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THE MINNEAPOLIS JOURNAL.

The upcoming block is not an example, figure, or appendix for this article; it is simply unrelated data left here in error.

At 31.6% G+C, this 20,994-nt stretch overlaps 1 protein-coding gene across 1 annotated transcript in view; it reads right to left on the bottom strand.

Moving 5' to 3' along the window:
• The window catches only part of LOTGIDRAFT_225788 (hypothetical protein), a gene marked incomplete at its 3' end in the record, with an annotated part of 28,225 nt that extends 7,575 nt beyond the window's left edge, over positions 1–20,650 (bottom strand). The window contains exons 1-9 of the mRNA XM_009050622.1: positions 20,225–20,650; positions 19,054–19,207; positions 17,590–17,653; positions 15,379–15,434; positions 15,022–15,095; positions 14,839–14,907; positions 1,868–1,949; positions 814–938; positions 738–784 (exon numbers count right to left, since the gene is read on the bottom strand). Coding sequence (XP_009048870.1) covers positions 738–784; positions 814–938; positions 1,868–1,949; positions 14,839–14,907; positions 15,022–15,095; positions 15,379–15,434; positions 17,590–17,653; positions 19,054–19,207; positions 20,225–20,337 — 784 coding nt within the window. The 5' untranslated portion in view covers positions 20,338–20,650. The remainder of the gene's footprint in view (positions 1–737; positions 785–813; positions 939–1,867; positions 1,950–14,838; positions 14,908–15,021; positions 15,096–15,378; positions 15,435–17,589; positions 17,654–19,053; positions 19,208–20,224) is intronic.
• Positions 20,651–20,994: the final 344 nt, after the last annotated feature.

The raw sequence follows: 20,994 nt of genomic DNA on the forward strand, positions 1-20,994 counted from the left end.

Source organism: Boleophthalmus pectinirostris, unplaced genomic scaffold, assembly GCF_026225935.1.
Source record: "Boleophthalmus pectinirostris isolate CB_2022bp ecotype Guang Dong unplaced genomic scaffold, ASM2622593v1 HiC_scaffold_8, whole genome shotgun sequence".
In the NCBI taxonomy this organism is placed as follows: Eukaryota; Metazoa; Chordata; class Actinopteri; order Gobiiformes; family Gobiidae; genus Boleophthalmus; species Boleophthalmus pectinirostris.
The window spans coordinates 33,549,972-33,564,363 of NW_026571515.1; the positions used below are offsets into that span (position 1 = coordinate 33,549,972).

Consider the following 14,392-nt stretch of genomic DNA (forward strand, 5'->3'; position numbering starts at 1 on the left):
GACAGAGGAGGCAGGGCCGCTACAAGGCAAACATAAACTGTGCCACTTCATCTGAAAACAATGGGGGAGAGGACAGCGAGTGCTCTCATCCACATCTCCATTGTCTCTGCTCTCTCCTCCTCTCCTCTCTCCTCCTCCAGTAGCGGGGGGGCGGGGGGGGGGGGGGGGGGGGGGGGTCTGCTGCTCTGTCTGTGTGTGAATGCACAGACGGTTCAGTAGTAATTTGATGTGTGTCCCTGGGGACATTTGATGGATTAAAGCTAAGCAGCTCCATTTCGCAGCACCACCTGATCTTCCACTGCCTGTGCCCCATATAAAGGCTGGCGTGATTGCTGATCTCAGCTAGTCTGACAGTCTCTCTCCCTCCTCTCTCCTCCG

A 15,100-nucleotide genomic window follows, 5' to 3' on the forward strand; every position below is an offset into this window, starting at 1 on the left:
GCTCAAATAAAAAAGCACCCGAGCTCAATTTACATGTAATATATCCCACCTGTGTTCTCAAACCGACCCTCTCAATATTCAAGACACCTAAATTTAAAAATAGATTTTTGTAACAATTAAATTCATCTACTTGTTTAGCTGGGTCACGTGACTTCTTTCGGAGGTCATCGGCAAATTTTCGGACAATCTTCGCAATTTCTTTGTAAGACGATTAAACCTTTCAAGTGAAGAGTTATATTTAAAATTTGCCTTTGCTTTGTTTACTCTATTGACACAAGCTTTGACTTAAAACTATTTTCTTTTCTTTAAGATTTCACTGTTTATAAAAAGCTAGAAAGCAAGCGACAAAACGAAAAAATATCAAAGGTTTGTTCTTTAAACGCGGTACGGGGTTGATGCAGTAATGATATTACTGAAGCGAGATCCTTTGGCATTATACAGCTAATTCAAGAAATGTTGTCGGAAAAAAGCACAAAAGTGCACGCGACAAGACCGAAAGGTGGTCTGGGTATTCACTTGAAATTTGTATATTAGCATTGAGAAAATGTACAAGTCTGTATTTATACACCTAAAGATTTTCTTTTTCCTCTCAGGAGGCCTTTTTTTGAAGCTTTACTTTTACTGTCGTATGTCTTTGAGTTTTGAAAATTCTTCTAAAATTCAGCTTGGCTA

PRICE TWO CENTS. 2 f I @? SEAS6H". > PROCLAJWJONJ > | I THE SURVIVORS. | Z And We Yet Live to Tell the Tale. I v»> p? *y^V«>__V«_t_S__S_^ew__w_-__--_^_.>_A^-__.y_ __.._. >_'__ >?.>*--^.^.__^__...._.v__-^.^._____.^ A aaaaaa .. >. a >._-> _■_ _* _». >«. >. *. *_». _». X THE CROWDED CAR NUISANCE Complaint Is General and Conditions Seem to Warrant All That Has Been Said Patience not on a monument but cling ing to a swaying strap! In any Minneapolis street car the de sirability of the monument as against the strap becomes plainly apparent. Also the greater forbearance of the patience that submits to the strap is strongly accen tuated. For months the people of Minneapolis have quietly accepted street car conditions which entailed discomfort, inconvenience, delays and in some cases positive physical suffering. Here and there there have been mutterings In regard to the crowded cars, in some cases there have been neigh borhood meetings, and also in some cases there has been some remedial action on the part of the company. But for the most part the mutterings have been in dividual and the Improvement of the serv ice has been inadequate. On a majority of the Minneapolis street car lines it is safe to say that during cer tain hours the service given fails to pro vide adequate accommodation for from 20 to 50 per cent of the traffic. This is not guess work. Careful observations have been made and in some cars it has been found that there are practically as many passengers on the straps as there are in the seats. For a smaller number of people the present service might be excellent. As it is, the Twin City Rapid Transit com pany seems to be endangering Its well known reputation for being considerate of its patrons and up to date in its methods. Complaint si General. Residents of the Eighth ward who, through their aldermen, have voiced a formal protest against the crowded condi tion of street cars during the rush hours of travel, are not alone in their griev ance against the Twin City Rapid Transit management. There is not a line in the city on which an adequate service is maintained either during the early morn ing hours or during the evening rush. On most lines the cars leaving downtown points between the hours of 5 and 6:30 p. m. carry as many passengers standing as sitting. The reason for this is easy of explana tion; the excuse 'for its being permitted is more difficult. For the past few years Twin City Rapid Transit stock has climbed steadily until now it is above par. Its earnings have grown and its dividends have increased, where eight years ago there were no dividends. These dividends are paid by "strap-holders," by men and women who pay the company's conductor a nickel for the privilege of being pushed, jammed and crowded into a space designed originally to accommodate only a fraction of their number; who pay a nickel for the privi lege of being called upon to "step up in front" and to "crowd up in the aisle, please" until cars that have a seating ca pacity of about fifty are loaded down with twice that number. Not Only at Evening:. Moreover, on many lines this condition exists not only during the evening rush, when more or less crowding is unavoid able even by the best management but also at noon and in the morning. Natur ally fewer cars mean less f expense to the company, and as the people must get to their homes they crowd into the cars supplied and seem to take a malicious de light in tramping on the feet of their fel low unfortunates, a proceeding which is THE SURVIVORS. And We Yet Live to Tell the Tale. not unlike the old device of "taking it out on the dog." During, the busy hours the worst crowd ed lines are the Como-Interurban, . the First avenue lines, the Eighth and Cen tral and the Minnehaha. Other lines are bad enough, but those named are the worst.- When a car leaves the down town district on one of them the passengers in side are packed, to use a familiar expres sion, like sardines in a box. In fact, it is a .question If the sardines haven't the best of it. Men, and women" too, wearied by the work of the day, are compelled to hang on to a strap so that the company may pay dividends, and the city council, which could remedy the matter at least in part, has done nothing up to date. The Four Cent Fare. This evil of crowded cars is more pro nounced here than anywhere else in the country. Even Chicago would not submit to such conditions. There the street car companies have come in for considerable criticism regarding crowded cars, and a measure is now pending in the Chicago city council to fix the fare of passengers who stand at 4 instead of 5 cents. How ever, conditions in the windy city have never been so had as they ere to-day in Minneapolis. In this 4-cent fare proposition munici palities may discover a way to obviate the nuisance. While this reduction is small in itself it means a falling off of 20 per cent in the gross earnings from peo ple who are unprovided with seats, and it is reasonable to suppose, therefore, that it would mean better accommodations, more cars and an increased regard for the company's patrons. - . For the past few days The Journal has been watching the street car situation with some care and for the benefit of the "strap-holders" some results of these ob servations will be published in subse quent articles. . FATAL DUEL Illinois Men Fight With Pis tols, Having Quarreled Over a Woman. Dubois. 111., Nov. 29.—Charles Evilsizer the city marshal, and Henry Cameron of Ashley, fought a pistol duel at a ball last night. -Evilsizer received, three wounds and Cameron four. Both will probably die. The shooting resulted over a quarrel over a woman. PAPAL DELEGATE Bishop Zardetti, Formerly of St. Cloud, Minn., to Be Highly Honored. Special to The Journal. New York, Nov. 29.—A letter from one of the dignitaries of the Vatican at Rome says Monsignor Falconio, papal delegate to Canada, will surely succeed Martinelli at-Washington. Falconio's successor in Canada will be Monsignor Zardetti, titular archbishop of Mocessum, formerly bishop of St. Cloud. Minn. FRIDAY EVENING, NOVEMBER 29, 1901. EVENTS AT COLON MOVE Two Days of Fighting and Surrendering. > LIBERALS .ARE BEATEN Government Forces Are in Posses- sion of the City. THE TRANSFER EXPECTED TO-DAY Gen. Francisco Castro, Leader of Government Troops, Killed in Battle. Washington, Nov. 29.—A cablegram has been received at the state department from Consul General Gudger, dated Pana ma, saying that the liberals have been defeated and that the government forces are in oossession of Colon. The secretary of the Panama Railroad & Steamship company in New York to-day recieved a cable dispatch from the agents of the company at Colon which read: "Trouble settled." Colon, Nov. 29, 11 a. m.—The captains I of the warships with a large detachment of their respective forces are now taking over the government of Colon from the liberals and will hand over the same later in the day to General Alban, commander of the Colombian government forces. Everything is quiet and orderly here. Some insignificant fighting occurred at Bohio yesterday morning, where the liber als made a last stand. After the con ference here yesterday General Alban re turned to Panama under a strong Ameri can escort. General Francesco Castro was wounded in the engagement at Buena Vista. j AMERICAN OCCUPATION The Colombians Borrowing Large Amounts of Unnecessary Trouble. Washington, Nov. 29.—Some of the re ports reaching here show that there is apprehension on the part of some of the Colombians on the isthmus, including men of considerable influence, as ta the stay of the American marines. It has come to .the knowledge of officials here that many wild rumors have been circulated on the isthmus, some of them going to the extent of aserting that the United States forces, having landed, would not be withdrawn. Thes ereports have led to inquiries be tween Panama and Washington, bringing out responses that the rumored American occupation was wholly imaginary and that the most positive and definite assurances had bene given that immediately upon the fulfillment of this government's obligation to keep open the traffic, our forces would be debarked and all. American authority would be terminated. This purpose of the authorities here has been made known to those in influence on the isthmus and has served to allay the fears caused by re ports of American occupation. General Castro Killed. Colon, Colombia, Nov. 29. — General Francisco Castro, who led the govern ment troops at the capture of Barbacoas bridge on Tuesday, was killed early this morning during an engagement with an Insurgent force at Bohia Soldado. General Castro had been acting as sec ond in command of the government force on the Isthmus. According to the insurgents, there were about one hundred federal troops killed and wounded in the fight in which Castro j met his death. j:-:. Ocean. Vessels. - Hamburg— Phoenicia, from New York. Havre—Arrived: La Bretagne. from New i York. .!■ •,.- ... 1 NUMBER 3 IiUIdM 0 MUST WAIT No Third Interurban Likely in 1902. THUS QUOTH MR. LOWRY Some Straight Talk About the Rail road Merger. COMPETITION IS NECESSARY Hill May Guard the Xorthvreat, but la Not Immortal—Soo Remains Independent. Thomas Lowry, president of the Soo railway system, and head of -the Twin City Rapid. Transit company, returned this morning from New York. Mr. Lowry said that his trip east had no connection with construction plans of the street rail way system for next year as had been re ported. He said that the general policy of reconstruction followed by the street railway company for many years would be continued next year, and that this means a large outlay of money as has been the case during the present year. Twin City Rapid Transit improvements for this year, he said, would cost over $600,000. "« For many years the annual expenditure has been from $300,000 to $600,000. This year the company has added sixty-two new cars to its equipment at a cost o_ $6,000 each. He says that the big cars are being placed on all lines as fast as possible. No Third Interburban in IDO_. "The story that I went east to attend a meeting of the directors of the Twin City company Is wrong," said Mr. Lowry. "There was nothing to demand'such, a conference. No decision has*been reached as to the building of the third interurban line. That it will be built during 1902 is not probable. The Minnetonka line will not be built next year.," Mr. Lowry admitted that the next inter urban line would pro__bly be an extension of the Selby avenue line in St. Paul across the Lake street bridge and from there across town to the Harriet line by way of Thirty-first street, as has been predicted." He said that while in the east he had given no interview nor made any state ment that this line was to toe built soon. Talk* About the Merger. Mr. Lowry was asked whether he con sidered the Northern Securities merger actual railroad consolidation. He said that that was a legal proposition, a ques tion for the lawyers.. He did not, how ever, think it would affect the acti'. 1 op eration of the ro*ds < .volved. / - In answer to the question; if the elim ination of railway competition in the northwest, which was the end sought in the organization of the Northern Secu rities company, was detrimental to the interests of the northwest, Mr. Lowry said: "Generally speaking the elimination of competition is detrimental to the inter ests of the country—or the theory of all of our laws is wrong." There was cited to Mr. Lowry the ar gument that the life work of James J. Hill, president of the Northern Securities company, had been the development and improvement of the northwest; that his policy toward northwestern interests had never been destructive; that having been instrumental in developing the territory traversed by these lines, he could be de pended upon for a just policy toward, it in future, notwithstanding the fact that he might have absolute power in trans portation affairs in the northwest. Mr. Lowry answered: Mr. Hill Great, but Hot Immortal. "Mr. Hill is undoubtedly a great man. He has done much tor the northwest. But as a question of general policy, I cannot bring myself to believe that placing the northwest under the power of one man or set of men is anything but wrong. Grant ing all that is said in favor of Mr. Hill, and his good intentions toward the north west, it must be remembered that he will not live always, and thus the northwest would have no real security for the future." '" "There have been reports, Mr. - Lowry, that the Soo and the Canadian Pacific were to be brought.under the influence of the persons represented in the 'community of interest' arrangement. Is there any foundation for this talk?" Sou to Remain . Independent. ■ -• "None that I know of. As far as I know, such a state of affairs is not probable. I think its results would be detrimental to this section. As long as the Soo remains independent, the.northwest is assured that competition between railroad systems is not to be entirely eliminated, and the Soo as an independent system has bright pros pects." Mr. Lowry said that he spent but a few moments with President Roosevelt while in Washington and that he did not men tion the Northern Securities merger nor any kindred subject as had been reported in some papers. General Manager E. E. Pennington, of the Soo, said that he did not believe that the "community of interest" as applied to the three roads in which Mr. Hill is interested would result in any detriment to the northwest. He said that the tend ency of rates was downward; that rates have been reduced 50 per cent since 1880; and that any attempt toward unreasonable action on the part of the roads would re sult, in the construction of new lines. There were many influences, he said, which would dictate a just policy on the part of the roads. President Lowry said that Soo exten sion plans for next year were not com plete. The program had not been de cided upon. Second. Sight. Jones—Funny thing, I - can't ever get Strong to see me mornings. Brown—Never . mind, he'll make up for It by seeing you twice afternoons. He usually sees double by that time.Detroit I Free Press. . -A PEACE IN BIG NINE But There May Be Fireworks Yet. CARLISLE NO COLLEGE Movement to Bar Her Men Yet to Be Made. GOPHER-BADGER GAME FOR 1902 a - It Seems Certain— of Opening Caaei Air* Men on Both Teama. Prom a Staff Corespondent. Chicago, 111., Nov. 29.The members of the "Big Nine" conference in session this morning were as quiet as Quakers. There wasn't even the suggestion of a storm or a split such as had been rashly predicted between Wisconsin and Minne sota. H. J. Barton, of Illinois, was chairman, and F. S. Jones, of Minnesota, secretary, All. of the universities were represented. Professor Waldo, of Purdue, the arbi trator, reported on three colleagues. Al legheny, he declared, was a college^ un der the conference rules; Dixon and Carlisle were not. . The Carlisle decision was rendered in connection with Nebras ka's protest of Rogers, of Minnesota. The most important work of the morn ing was a decision to interpret the four year rule as applying to baseball, football and track athletics combined. The. re ports of the I. C. C. A. were to be taken up this afternoon and evening. There is much to do and friction is not impossible. Wisconsin is said here* to have a fat yellow envelope full of evi dence against Minnesota football players, presumably Dobie, chiefly for profession alism. If it is opened, it is possible that Minnesota may open something relating to Wisconsin players, and the sympathies of the "Big Nine" members generally are understood to be with Minnesota. That Wisconsin and Minnesota will not play next year is hardly likely. Dr. Wil- j liams and Manager Kilpatrick, of Wis consin, har a talk to-day, after which Dr. Williams said that all talk of rupture,be tween the two institutions was without ground. "From this it may be assumed that the gopher-badger game.will be the big football event in Minneapolis next fall. Minnesota will also play lowa, and it will not be surprising if Minnesota and Chicago meet, :in view of the warm friendship between Williams and Stagg. Mueller and Sehreiber > Oa«ea. It is certain that the Mueller and I Schreiber cases wil come up. Wisconsin is hoping for Schreiber's reinstatement. It can hardly be obtained without Muel ler's reinstatement. One of the strong forces against both is Stagg of Chicago, who is expected to introduce an Iron clad rule against any participation by col lege athletes in summer vacation sports. He will meet opposition. Purdue and Indiana especially are said to favor less stringent rules. They are said to regard some of the big institutions as trying to freeze them out, so a contest may be looked for. There is strong sentiment in some quarters against allowing ex-Carlisle men to play except under a rule recognizing Carlisle, in athletics at least, as a col lege. This is yet to come up. A W-soonsin-Michitcan Game. Wisconsin is trying to arrange a game with Michigan for next year and will doubtless succeed as Michigan seems will ing. The fight of Michigan against Chi cago and Staffff is still on. Despite Stagg's criticism of the two institutions i for playing in Chicago yesterday, Michi gan and lowa have arranged to meet in : Chicago next Thanksgiving day. i —W. P. Kirkwood. I SOON TO GO Sheriff Megaarden Will Prob ably Be Suspended From Office To-morrow. Sheriff Megaarden will probably be sus pended from office , to-morrow morning by Governor Van Sant, who will then appoint a commission to investigate the charges made by Public Examiner Pope. Action was deferred to-day pending Work on copies of the report. The govern or's stenographer is striking off four ex tra copies for use- at the hearing. IN CONTEMPT Director of Boston and Mon tana Co. in Federal Mar shal's Custody. New York, Nov. Judge Lacombe, in the United States circuit court, made an order to-day holding Anson R. Flower, a director of the Boston and Montana Cop per and Silver Mining company, guilty of contempt of court and committing him to the (custody of United States Marshal Henkel until he shall answer before the commission in a suit brought by John MacGulnness against the company. On the motion of counsel for the directors of the company a stay was granted pending an appeal to the United States circuit court of appeals. fafl__Bffi The case of Mr. Flower was by agree ment made a test one as affecting Wil liam D. Rockefeller, Henry H. Rogers, J. P. Mcintosh, Frederic P. Olcott, James Stillman and Leonard Lewisohn, his fel low directors in the -Boston & Montana company. The action was commenced In Montana and an order issued for the tak ing of certain evidence here by the com mission. Mr. Flower'alone appeared be fore .the commissioners and by advice of counsel declined to answer the questions , put to him. 20 PA&ES-FIVE O'CLOCK, THE G.N. TAKES LAST OF ITS BIG GRANT Lands Involved Had Grown in Value and the Road Finally Accepted Them— Sold. Ends a Historic Squabble and Opens an Enormous Agricultural Tract for Immediate Settlement. The state of Minnesota has paid its last debt to the Great Northern railway com pany. After six weeks of negotiations State Auditor Dunn to-day closed up the famous 'Bierma_r__and grant deal. He deeded 272,000 acres of state land to the com- pany. | The deed was delivered at the Great Northern land office this morning and accepted. This immense tract has already been bought from the Great Northern by F. E. Kenaston of Minneapolis and O. A. Rob ertson of St. Paul. It is a spot cash trans action, and the purchase price is con siderably over half a million dollars. It' is the largest cash purchase of land ever made in the northwest. This land has been tied up in litigation for seven years, claimed by no one. It is now thrown open for settlement. Messrs. Kenaston and Robertson are president and general manager of the Minnesota Land and Colo nization company, which will put the vari ous tracts on the market immediately. The Biermann land grant has been a nightmare to state officials and a fruitful source of trouble. The Great Northern railway was enti tled to ten sections of land for each mile of road built under the act of 1865. In 1894 all the selections had been made except for the St. Cloud and Hlnkley branch. The company was entitled to 425,664 acres, and had already taken .about. 160,000. ./_;;., ..-■-.. Company Refused It. Adolph Biermann, then "-'state - auditor, denied the right of the company to make Its own selection of lands, and arbitrarily picked out 271,565.94 acres, supposing that filled the grant. The company refused to accept the deed. When R. C. Dunn came into office a few months later he upheld his predecessor. He found, however, that considerable land had been deeded twice, and that the com pany was entitled to some 15,000 acres more. This he deeded to them, and con tended that the grant had been filled. To all inquiry about the land he referred in quirers to the Great Northern land depart ment. They were from there referred back to the state auditor. Neither claimed the land. There were 120,000 acres in Aitkin county alone, and the dispute caused much hardship, retarding the set tlement of the county. Governor Clough sided with the railway company. Shortly before leaving office he wrote "canceled" on the back of the Bier mann deeds and deeded the company 1,023 acres, in order to force the state into litigation over it. Attorney General Douglas declined to be drawn into a legal controversy, fearing the outcome. • The legislature instructed him to bring suit to cancel the Clough deed. This action was taken in 1899 and again in 1901, but the attorney general de clined to act. Meanwhile the available state land was rapidly taken up. About six weeks ago Mr. Dunn presented figures to the Great Northern company, showing that if the Biermann deed were set aside they would nevertheless have to take about two thirds of the tract in order to file their grant. Dunn Finds a Purchaser. Mr. Biermann thought he was selecting the poorest land he could find, but since 1894 it has been found that much of the tract is valuable for agricultural purposes, and drainage will make the rest of it high class property. Consequently the Great - Northern offi cials turned a willing ear to a prospect of settlement. To make sure Mr. Dunn em ployed his well known talents as a land salesman, and found purchasers for the land:" Messrs. Kenaston and Robertson agreed to buy it If the Great Northern ac cepted it and gave them clear title. M. D. Grover, general solicitor for the road, and L. W. Hill agreed to the terms and the consent of James J. Hill was se cured by wire. The Biermann deed, however, was not accepted, and the Great Northern was not forced to surrender its contention. It was found that the Biermann deed was still a little short of the required amount. There were 272,015 acres due the com pany, and Biermann had only deeded 271, --565. The Clough deed had already been entered, so it was allowed to stand, and 574 acres were stricken off the original Biermann grant. With this difference the land conveyed was the original Biermann selection. Goes on the Tax Lists. The land is now taxable In the various counties, and the state will receive rev- Reached a Hundred and Sixty Years : Rio Janeiro, Brazil, Nov. 29.—Maria Luisa, a negress, 160 years old, is dead. Sh« was the last representative of the slaves who were imported directly from Africa. « enue from it. It will also be opened for settlement. Nearly half the land is in Aitkin coun ty. The rest is in Carlton, Cass, Itasca* Crow Wing, Wadena, Otter Tail, Becker, I Hubbard and Beltrami. Most of the land is well adapted for dairying and stock raising. It will go on the market at i something like $5 an acre, easy payments. F. F. Lynch, assistant general manager of the land company, said this morning that the land would immediately be of i fered to settlers. About eighteen months ago this company bought 600,000 acres of land in central Minnesota from the Northern Pacific, and all of it has been disposed of, except about 12,000 acres on the iron range, retained on account of Its mineral prospects. bit one: MORE! CASE Only the Duluth & Iron Range Grant (Remains. Settlement of the Great Northern land grant to-day leaves only one case in the hands of State Auditor Dunn. This is the grant of the Duluth & Iron Range, which lies in St. Louis, Lake and Cook counties. The grant was determined by a decree of United States court, issued by Judge Lochren. Owing to a mistake of the attorneys on both sides, the decree in cluded about 40,000 acres of state institu tion and state school lands, which the state has no right to deed away. The court's decree has been accepted as final, but the state auditor has been try ing to adjust the matter with the railroad company, so as to secure the school land, some of which has valuable ore deposits. His request will be considered to-mor row at a meeting of the board of directors in Duluth. Mr. Dunn hopes for favorable action, which will enable him to- go out of the land grant business. IN THE NEW CIRCUIT Minneapolis Will Have a Club in American Association. BEALL GETS THE FRANCHISE He Will Probably Secure Walter Wilmot' as Manager-Chi cago Turned Down. Special to The Journal. Chicago, Nov. Minneapolis will be represented in the new American Asso ciation, which was formally organized here to-day. The circuit will be made up as follows: Milwaukee, Indianapolis, Toledo, Colum bus, Kansas City, Omaha, Minneapolis and St. Paul. , ,v The new association will be affiliated with the National league. W. H. Wat kins and H. D. Quinn were appointed a committee on by-laws and constitution. Each club deposited $500 as a guarantee of good faith. A. R. Beall of Minneapolis was given a franchise in that city. He will endeavor to secure Walter Wilmot for manager. Milwaukee wanted him, but waived its claim to Mr. Beall. Milwaukee will proably secure Pitcher Willie Reldy as manager. Cincinnati, Chicago and Louisville ap plied for franchises, but were not suc cessful. * IN A TUNNEL One Man Killed in a Collision of North Western Freight Trains. La Crosse, Wis., Nov. 29.—A wreck la which one man was killed and another, slightly injured occurred on the Chicago & North-Western road at the west en trance of tunnel No. 3, between Sparta and Summit at a late hour last night. " Freight train No. 78 east-bound stalled in the tunnel and the engine crew on ac count of smoke and gas were obliged to cut the engine from the train to escape. The air brakes released themselves al lowing the train to back down the steep grade, striking a special freight that .was Just entering the*" tunnel. \__ G. E. Saunderson, a stock man of Trem i pealeau, Wis., who was in charge of blooded stock', for the Chicago live stock show, was instantly killed and one brake man slightly injured. Traffic was blocked I several hours. I > / GAME WARDEN NOT SHOT Bissinger Known to Have Escaped the Hunters' Bullets. Chilton, Wis., Nov. 29.—The report that Game Warden Frank Bisisnger was fatal-* ly shot by hunters on the marsh east of Hayton turns out to be untrue. He is alive and well and is at his home ia Green Bay, Wis.